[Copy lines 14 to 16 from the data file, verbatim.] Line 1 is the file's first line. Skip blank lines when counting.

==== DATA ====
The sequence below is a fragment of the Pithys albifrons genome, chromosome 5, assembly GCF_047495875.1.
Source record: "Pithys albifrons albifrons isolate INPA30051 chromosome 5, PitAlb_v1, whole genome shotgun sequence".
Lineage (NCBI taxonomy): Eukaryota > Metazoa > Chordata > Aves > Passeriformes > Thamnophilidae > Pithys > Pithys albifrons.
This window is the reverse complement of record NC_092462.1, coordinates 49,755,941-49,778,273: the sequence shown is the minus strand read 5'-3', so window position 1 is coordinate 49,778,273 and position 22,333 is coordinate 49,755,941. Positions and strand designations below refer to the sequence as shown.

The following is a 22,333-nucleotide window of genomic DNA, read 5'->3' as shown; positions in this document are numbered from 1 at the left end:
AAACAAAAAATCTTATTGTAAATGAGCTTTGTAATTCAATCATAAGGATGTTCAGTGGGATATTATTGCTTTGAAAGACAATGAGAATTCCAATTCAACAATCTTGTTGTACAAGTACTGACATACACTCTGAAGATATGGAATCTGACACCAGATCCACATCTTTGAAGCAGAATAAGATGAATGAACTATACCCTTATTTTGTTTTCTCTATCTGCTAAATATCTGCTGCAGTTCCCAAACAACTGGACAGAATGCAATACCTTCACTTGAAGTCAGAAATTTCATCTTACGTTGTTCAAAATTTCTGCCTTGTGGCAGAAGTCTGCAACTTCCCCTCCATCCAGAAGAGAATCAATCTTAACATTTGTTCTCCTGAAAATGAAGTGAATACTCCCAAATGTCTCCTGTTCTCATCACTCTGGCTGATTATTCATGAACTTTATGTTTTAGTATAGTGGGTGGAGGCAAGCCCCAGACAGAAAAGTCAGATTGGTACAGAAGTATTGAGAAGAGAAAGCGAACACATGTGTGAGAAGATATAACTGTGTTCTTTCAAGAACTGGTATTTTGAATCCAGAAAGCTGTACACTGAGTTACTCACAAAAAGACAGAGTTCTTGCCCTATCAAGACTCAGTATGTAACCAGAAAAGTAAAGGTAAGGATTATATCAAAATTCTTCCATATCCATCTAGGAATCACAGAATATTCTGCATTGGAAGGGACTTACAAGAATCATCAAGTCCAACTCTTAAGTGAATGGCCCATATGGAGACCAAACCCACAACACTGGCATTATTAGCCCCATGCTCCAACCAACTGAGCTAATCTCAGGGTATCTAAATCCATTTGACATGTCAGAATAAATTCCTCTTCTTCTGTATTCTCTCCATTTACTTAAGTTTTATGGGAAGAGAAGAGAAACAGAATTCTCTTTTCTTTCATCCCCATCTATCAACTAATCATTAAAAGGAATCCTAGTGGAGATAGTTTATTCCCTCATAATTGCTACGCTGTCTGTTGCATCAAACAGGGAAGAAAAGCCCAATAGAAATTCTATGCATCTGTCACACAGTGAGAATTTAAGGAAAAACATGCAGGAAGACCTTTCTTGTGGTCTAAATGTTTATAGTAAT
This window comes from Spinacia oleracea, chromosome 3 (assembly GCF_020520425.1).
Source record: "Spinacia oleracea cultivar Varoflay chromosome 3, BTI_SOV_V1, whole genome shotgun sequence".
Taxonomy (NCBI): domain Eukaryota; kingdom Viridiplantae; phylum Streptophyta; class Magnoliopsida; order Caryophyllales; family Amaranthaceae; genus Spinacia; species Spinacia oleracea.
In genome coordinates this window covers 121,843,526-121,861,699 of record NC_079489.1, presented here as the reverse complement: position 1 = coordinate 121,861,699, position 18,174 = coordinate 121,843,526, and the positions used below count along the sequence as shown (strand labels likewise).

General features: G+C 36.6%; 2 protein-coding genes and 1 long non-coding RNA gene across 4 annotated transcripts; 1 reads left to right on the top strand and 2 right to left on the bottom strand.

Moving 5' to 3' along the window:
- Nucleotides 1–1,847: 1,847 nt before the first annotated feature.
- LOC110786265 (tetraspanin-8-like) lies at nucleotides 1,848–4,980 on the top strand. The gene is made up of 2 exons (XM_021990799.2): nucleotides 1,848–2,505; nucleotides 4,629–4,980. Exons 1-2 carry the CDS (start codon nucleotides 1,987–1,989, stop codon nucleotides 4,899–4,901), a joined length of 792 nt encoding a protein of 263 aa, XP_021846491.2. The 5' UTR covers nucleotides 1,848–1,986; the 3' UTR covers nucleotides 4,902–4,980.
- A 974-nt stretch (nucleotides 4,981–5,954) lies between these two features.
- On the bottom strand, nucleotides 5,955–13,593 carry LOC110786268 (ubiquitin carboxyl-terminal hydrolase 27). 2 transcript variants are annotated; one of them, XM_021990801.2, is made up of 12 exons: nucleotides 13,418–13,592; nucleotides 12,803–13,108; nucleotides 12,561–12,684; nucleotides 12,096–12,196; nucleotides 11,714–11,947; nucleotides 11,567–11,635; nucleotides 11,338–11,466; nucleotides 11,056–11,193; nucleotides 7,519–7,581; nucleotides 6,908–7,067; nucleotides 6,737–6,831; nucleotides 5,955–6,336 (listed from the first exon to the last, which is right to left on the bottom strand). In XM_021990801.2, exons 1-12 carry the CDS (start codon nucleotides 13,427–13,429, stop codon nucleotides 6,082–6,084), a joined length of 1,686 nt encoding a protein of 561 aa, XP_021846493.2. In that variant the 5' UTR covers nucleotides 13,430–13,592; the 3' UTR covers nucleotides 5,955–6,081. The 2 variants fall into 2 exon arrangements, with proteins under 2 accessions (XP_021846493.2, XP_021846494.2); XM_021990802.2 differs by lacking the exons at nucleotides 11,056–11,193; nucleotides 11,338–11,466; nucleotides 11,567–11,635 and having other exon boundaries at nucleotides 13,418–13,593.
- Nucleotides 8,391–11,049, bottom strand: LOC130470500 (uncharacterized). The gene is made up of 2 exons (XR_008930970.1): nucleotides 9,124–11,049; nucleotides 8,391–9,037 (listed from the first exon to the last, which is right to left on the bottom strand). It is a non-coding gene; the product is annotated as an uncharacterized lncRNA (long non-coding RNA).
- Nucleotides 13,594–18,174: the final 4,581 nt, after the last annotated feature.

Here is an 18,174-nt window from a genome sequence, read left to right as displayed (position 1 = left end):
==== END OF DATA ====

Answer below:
- LOC110786265 (tetraspanin-8-like) lies at nucleotides 1,848–4,980 on the top strand. The gene is made up of 2 exons (XM_021990799.2): nucleotides 1,848–2,505; nucleotides 4,629–4,980. Exons 1-2 carry the CDS (start codon nucleotides 1,987–1,989, stop codon nucleotides 4,899–4,901), a joined length of 792 nt encoding a protein of 263 aa, XP_021846491.2. The 5' UTR covers nucleotides 1,848–1,986; the 3' UTR covers nucleotides 4,902–4,980.
- A 974-nt stretch (nucleotides 4,981–5,954) lies between these two features.
- On the bottom strand, nucleotides 5,955–13,593 carry LOC110786268 (ubiquitin carboxyl-terminal hydrolase 27). 2 transcript variants are annotated; one of them, XM_021990801.2, is made up of 12 exons: nucleotides 13,418–13,592; nucleotides 12,803–13,108; nucleotides 12,561–12,684; nucleotides 12,096–12,196; nucleotides 11,714–11,947; nucleotides 11,567–11,635; nucleotides 11,338–11,466; nucleotides 11,056–11,193; nucleotides 7,519–7,581; nucleotides 6,908–7,067; nucleotides 6,737–6,831; nucleotides 5,955–6,336 (listed from the first exon to the last, which is right to left on the bottom strand). In XM_021990801.2, exons 1-12 carry the CDS (start codon nucleotides 13,427–13,429, stop codon nucleotides 6,082–6,084), a joined length of 1,686 nt encoding a protein of 561 aa, XP_021846493.2. In that variant the 5' UTR covers nucleotides 13,430–13,592; the 3' UTR covers nucleotides 5,955–6,081. The 2 variants fall into 2 exon arrangements, with proteins under 2 accessions (XP_021846493.2, XP_021846494.2); XM_021990802.2 differs by lacking the exons at nucleotides 11,056–11,193; nucleotides 11,338–11,466; nucleotides 11,567–11,635 and having other exon boundaries at nucleotides 13,418–13,593.